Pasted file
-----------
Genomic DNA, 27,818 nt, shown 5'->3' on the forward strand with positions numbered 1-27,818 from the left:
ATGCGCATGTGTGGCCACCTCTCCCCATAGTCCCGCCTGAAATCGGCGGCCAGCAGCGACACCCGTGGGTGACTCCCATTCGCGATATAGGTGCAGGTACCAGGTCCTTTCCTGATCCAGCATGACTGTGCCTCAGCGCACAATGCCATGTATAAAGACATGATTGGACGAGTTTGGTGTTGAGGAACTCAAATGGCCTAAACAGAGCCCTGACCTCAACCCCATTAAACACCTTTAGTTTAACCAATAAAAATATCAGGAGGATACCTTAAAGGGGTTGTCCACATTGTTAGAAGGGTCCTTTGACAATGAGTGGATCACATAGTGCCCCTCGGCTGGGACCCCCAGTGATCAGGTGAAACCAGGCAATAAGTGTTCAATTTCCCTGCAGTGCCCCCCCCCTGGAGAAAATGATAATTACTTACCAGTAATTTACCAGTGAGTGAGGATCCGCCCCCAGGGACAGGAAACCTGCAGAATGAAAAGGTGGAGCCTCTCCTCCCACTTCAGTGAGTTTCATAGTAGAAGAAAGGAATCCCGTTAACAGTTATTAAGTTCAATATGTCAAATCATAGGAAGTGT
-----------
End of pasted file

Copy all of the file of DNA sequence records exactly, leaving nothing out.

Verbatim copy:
Genomic DNA, 27,818 nt, shown 5'->3' on the forward strand with positions numbered 1-27,818 from the left:
ATGCGCATGTGTGGCCACCTCTCCCCATAGTCCCGCCTGAAATCGGCGGCCAGCAGCGACACCCGTGGGTGACTCCCATTCGCGATATAGGTGCAGGTACCAGGTCCTTTCCTGATCCAGCATGACTGTGCCTCAGCGCACAATGCCATGTATAAAGACATGATTGGACGAGTTTGGTGTTGAGGAACTCAAATGGCCTAAACAGAGCCCTGACCTCAACCCCATTAAACACCTTTAGTTTAACCAATAAAAATATCAGGAGGATACCTTAAAGGGGTTGTCCACATTGTTAGAAGGGTCCTTTGACAATGAGTGGATCACATAGTGCCCCTCGGCTGGGACCCCCAGTGATCAGGTGAAACCAGGCAATAAGTGTTCAATTTCCCTGCAGTGCCCCCCCCCTGGAGAAAATGATAATTACTTACCAGTAATTTACCAGTGAGTGAGGATCCGCCCCCAGGGACAGGAAACCTGCAGAATGAAAAGGTGGAGCCTCTCCTCCCACTTCAGTGAGTTTCATAGTAGAAGAAAGGAATCCCGTTAACAGTTATTAAGTTCAATATGTCAAATCATAGGAAGTGT